This summer, I read The Life and Times of Frederick Douglass (1882), the autobiography of the great African American orator and abolitionist, famous in his time but often neglected or forgotten today. Part slave narrative, part political memoir, the book is very touching and inspiring, as well as very insightful in describing the disastrous moral, religious, social and political effects of slavery on the United States.
Despite many bitter experiences, Frederick Douglass seems to have been a very noble and kindhearted person, who cared deeply for the elevation of his people. I also admired his willingness to learn and to change his views when appropriate. As a young man, after escaping to Massachusetts from a harsh life as a slave in Maryland, he became a staunch follower of William Lloyd Garrison. According to the Garrisonians, the Constitution of the United States, since it allowed for slavery in the South, was a pro-slavery document, and, therefore, any participation in the American political system was morally wrong. Abolitionists, Douglass thought, should refrain from voting, and the Northern states should immediately dissolve the Union with the Southern states. Later, after further research and study, Douglass broke with the Garrisonians. He concluded that the Constitution was actually an anti-slavery document, and that the American political system was intended to promote liberty and justice. Thereafter, Douglass' concern became preserving the Union and working to end slavery within the framework of the Constitution. He put this determination to great effect during the Civil War, actively recruiting black troops for the Union cause.
Like many abolitionists, Douglass initially despised Abraham Lincoln for tolerating slavery where it already existed in the South, and for merely opposing its extension into new territories in the hope that this containment would ultimately lead to the extinction of slavery. After actually meeting Lincoln, however, Douglass developed a deep personal admiration and affection for the President. In the fragile and explosive political climate of the time, Douglass also came to appreciate the prudence of Lincoln's incremental approach to emancipation and black civil rights. (By contrast, Douglass thoroughly disapproved of Lincoln's successor, Andrew Johnson). Nonetheless, Lincoln and Douglass still had their disagreements. On one occasion, Douglass arrived at the White House to seek justice for black Union prisoners murdered or sold into slavery by the Confederates. Outraged, the fiery Douglass recommended that Lincoln should immediately retaliate upon Southern prisoners, whether or not they had personally been involved in the crimes, but Lincoln was understandably upset at the idea of punishing the innocent for the guilty. He also worried that retaliation would lead to a vicious cycle of brutality and revenge. (Eventually, he did issue a retaliatory order, but it was not enforced). In his memoir, Douglass says he respected Lincoln's humane spirit, but still could not agree with him…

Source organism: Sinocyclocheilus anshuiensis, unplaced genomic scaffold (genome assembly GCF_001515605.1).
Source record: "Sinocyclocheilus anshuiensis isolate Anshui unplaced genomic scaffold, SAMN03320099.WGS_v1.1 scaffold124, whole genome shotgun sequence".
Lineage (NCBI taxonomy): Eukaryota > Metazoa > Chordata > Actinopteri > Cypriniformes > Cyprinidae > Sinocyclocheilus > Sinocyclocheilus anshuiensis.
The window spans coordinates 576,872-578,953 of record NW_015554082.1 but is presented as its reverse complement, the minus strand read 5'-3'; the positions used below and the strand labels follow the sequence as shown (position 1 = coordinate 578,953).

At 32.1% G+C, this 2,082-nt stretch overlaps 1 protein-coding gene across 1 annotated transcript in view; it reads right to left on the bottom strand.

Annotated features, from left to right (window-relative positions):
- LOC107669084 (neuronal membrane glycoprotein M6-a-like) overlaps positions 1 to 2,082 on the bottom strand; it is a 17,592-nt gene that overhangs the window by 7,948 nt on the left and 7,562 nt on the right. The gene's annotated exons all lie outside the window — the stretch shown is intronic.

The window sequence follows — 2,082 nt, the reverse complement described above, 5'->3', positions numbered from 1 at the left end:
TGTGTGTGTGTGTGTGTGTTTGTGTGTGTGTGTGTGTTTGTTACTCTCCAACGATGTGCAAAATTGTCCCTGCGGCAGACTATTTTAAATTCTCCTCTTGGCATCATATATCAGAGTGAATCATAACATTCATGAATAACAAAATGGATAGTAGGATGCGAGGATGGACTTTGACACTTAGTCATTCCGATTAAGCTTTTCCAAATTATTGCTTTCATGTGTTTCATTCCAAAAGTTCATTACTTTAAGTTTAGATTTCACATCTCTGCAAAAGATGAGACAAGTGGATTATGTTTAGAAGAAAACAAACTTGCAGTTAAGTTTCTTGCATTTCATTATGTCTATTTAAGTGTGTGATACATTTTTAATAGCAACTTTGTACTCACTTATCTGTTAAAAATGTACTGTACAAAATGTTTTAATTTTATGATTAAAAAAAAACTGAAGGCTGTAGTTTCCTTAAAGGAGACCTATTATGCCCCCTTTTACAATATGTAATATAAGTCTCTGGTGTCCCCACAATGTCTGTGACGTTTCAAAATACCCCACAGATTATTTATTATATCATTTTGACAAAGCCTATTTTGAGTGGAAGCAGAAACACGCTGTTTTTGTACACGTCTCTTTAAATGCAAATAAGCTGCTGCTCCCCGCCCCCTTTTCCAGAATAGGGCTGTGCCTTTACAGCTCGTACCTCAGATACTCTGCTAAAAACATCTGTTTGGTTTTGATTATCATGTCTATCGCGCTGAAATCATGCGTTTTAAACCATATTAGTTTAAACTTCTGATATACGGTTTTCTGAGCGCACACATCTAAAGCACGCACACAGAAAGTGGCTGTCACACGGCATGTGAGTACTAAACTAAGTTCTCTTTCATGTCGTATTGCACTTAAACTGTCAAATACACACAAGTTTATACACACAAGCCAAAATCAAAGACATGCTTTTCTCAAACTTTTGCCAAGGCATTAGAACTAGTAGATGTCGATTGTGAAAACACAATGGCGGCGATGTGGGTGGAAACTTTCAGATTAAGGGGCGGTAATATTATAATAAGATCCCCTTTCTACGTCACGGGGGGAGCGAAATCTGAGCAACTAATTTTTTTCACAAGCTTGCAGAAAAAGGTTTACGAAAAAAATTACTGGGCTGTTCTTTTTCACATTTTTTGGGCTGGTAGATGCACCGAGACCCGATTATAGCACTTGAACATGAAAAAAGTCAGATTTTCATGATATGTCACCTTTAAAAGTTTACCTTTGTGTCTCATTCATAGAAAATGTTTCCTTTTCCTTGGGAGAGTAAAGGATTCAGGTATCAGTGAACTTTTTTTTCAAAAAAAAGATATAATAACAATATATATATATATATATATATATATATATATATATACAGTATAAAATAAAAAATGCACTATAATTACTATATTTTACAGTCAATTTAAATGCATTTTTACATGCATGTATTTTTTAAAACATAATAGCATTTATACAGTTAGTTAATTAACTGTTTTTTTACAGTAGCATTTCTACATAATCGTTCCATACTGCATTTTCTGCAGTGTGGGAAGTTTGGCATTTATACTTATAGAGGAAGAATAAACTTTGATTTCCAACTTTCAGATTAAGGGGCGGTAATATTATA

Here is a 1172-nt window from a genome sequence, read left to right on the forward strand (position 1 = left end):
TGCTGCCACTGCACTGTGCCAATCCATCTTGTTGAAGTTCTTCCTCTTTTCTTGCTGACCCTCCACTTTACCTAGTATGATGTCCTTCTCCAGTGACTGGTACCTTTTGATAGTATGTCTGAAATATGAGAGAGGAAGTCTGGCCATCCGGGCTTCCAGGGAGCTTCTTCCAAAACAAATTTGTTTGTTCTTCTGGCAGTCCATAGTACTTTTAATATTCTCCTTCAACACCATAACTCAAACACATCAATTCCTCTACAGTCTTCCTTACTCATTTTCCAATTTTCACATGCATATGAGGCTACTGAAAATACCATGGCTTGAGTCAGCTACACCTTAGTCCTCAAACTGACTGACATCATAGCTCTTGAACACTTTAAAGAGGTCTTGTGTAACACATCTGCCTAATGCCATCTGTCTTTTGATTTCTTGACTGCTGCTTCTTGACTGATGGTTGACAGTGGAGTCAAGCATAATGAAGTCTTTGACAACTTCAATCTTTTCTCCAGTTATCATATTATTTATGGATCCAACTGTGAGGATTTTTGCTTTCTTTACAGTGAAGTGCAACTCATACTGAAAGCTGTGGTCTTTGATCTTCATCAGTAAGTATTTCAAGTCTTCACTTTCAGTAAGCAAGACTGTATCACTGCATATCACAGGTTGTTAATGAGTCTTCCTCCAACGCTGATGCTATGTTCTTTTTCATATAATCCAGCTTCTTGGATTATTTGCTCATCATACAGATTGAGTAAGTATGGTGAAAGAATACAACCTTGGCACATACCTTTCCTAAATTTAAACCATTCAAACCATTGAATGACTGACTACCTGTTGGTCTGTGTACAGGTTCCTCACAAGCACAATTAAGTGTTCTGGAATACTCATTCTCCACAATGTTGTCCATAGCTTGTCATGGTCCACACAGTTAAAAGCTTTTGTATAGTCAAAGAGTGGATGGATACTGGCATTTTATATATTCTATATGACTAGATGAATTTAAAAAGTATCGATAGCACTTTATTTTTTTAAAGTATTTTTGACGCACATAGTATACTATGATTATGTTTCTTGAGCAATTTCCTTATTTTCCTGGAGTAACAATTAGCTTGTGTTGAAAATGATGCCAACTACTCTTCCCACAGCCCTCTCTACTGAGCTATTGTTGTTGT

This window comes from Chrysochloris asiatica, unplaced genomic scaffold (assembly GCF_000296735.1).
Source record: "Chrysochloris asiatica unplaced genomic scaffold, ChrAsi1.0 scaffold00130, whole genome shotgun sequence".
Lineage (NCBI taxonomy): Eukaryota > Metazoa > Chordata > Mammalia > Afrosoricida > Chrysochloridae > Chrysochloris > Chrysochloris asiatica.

After the war, Douglass was naturally overjoyed that slavery had finally come to an end. Yet, he also felt a strange sense of sadness and regret, as if the noblest part of his life were over. He soon realized, however, that there was still much work to be done, and devoted the rest of his life to helping his fellow freedmen to rise.
Here is a short documentary about the life of Frederick Douglass. The actors are well cast, I think, and the film conveys the spirit of his memoir.